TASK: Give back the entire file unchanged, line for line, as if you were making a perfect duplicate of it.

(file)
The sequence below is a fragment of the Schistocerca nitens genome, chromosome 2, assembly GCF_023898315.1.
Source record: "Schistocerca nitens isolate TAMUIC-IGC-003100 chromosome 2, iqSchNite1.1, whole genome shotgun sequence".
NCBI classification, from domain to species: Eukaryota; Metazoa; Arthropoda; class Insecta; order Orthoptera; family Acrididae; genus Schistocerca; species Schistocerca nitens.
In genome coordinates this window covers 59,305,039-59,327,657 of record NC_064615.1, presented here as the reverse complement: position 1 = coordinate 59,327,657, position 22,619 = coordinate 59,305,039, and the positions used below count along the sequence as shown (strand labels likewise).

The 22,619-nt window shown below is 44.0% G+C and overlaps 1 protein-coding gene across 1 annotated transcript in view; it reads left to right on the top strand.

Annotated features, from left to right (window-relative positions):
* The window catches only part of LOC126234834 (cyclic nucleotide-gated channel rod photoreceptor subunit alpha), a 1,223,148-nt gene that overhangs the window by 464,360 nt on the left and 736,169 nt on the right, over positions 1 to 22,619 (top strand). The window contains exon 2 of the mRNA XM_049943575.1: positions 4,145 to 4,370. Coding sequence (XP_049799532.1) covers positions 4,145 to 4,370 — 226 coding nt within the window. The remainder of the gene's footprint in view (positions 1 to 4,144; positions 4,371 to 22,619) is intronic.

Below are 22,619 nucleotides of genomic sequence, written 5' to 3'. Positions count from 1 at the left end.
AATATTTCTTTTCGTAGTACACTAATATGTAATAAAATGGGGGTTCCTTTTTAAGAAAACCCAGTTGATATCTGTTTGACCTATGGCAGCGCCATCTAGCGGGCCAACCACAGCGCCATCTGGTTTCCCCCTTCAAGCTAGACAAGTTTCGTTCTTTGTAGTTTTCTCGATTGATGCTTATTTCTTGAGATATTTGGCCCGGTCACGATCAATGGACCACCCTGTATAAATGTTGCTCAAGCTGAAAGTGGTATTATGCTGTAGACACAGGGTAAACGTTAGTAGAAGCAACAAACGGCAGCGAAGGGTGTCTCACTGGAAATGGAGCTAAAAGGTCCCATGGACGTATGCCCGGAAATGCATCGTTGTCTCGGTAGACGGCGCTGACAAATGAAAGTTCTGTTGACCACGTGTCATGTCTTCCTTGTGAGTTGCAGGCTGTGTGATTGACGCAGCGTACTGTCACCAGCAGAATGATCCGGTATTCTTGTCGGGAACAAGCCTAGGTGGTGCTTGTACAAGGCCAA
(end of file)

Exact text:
The sequence below is a fragment of the Schistocerca nitens genome, chromosome 2, assembly GCF_023898315.1.
Source record: "Schistocerca nitens isolate TAMUIC-IGC-003100 chromosome 2, iqSchNite1.1, whole genome shotgun sequence".
NCBI classification, from domain to species: Eukaryota; Metazoa; Arthropoda; class Insecta; order Orthoptera; family Acrididae; genus Schistocerca; species Schistocerca nitens.
In genome coordinates this window covers 59,305,039-59,327,657 of record NC_064615.1, presented here as the reverse complement: position 1 = coordinate 59,327,657, position 22,619 = coordinate 59,305,039, and the positions used below count along the sequence as shown (strand labels likewise).

The 22,619-nt window shown below is 44.0% G+C and overlaps 1 protein-coding gene across 1 annotated transcript in view; it reads left to right on the top strand.

Annotated features, from left to right (window-relative positions):
* The window catches only part of LOC126234834 (cyclic nucleotide-gated channel rod photoreceptor subunit alpha), a 1,223,148-nt gene that overhangs the window by 464,360 nt on the left and 736,169 nt on the right, over positions 1 to 22,619 (top strand). The window contains exon 2 of the mRNA XM_049943575.1: positions 4,145 to 4,370. Coding sequence (XP_049799532.1) covers positions 4,145 to 4,370 — 226 coding nt within the window. The remainder of the gene's footprint in view (positions 1 to 4,144; positions 4,371 to 22,619) is intronic.

Below are 22,619 nucleotides of genomic sequence, written 5' to 3'. Positions count from 1 at the left end.
AATATTTCTTTTCGTAGTACACTAATATGTAATAAAATGGGGGTTCCTTTTTAAGAAAACCCAGTTGATATCTGTTTGACCTATGGCAGCGCCATCTAGCGGGCCAACCACAGCGCCATCTGGTTTCCCCCTTCAAGCTAGACAAGTTTCGTTCTTTGTAGTTTTCTCGATTGATGCTTATTTCTTGAGATATTTGGCCCGGTCACGATCAATGGACCACCCTGTATAAATGTTGCTCAAGCTGAAAGTGGTATTATGCTGTAGACACAGGGTAAACGTTAGTAGAAGCAACAAACGGCAGCGAAGGGTGTCTCACTGGAAATGGAGCTAAAAGGTCCCATGGACGTATGCCCGGAAATGCATCGTTGTCTCGGTAGACGGCGCTGACAAATGAAAGTTCTGTTGACCACGTGTCATGTCTTCCTTGTGAGTTGCAGGCTGTGTGATTGACGCAGCGTACTGTCACCAGCAGAATGATCCGGTATTCTTGTCGGGAACAAGCCTAGGTGGTGCTTGTACAAGGCCAA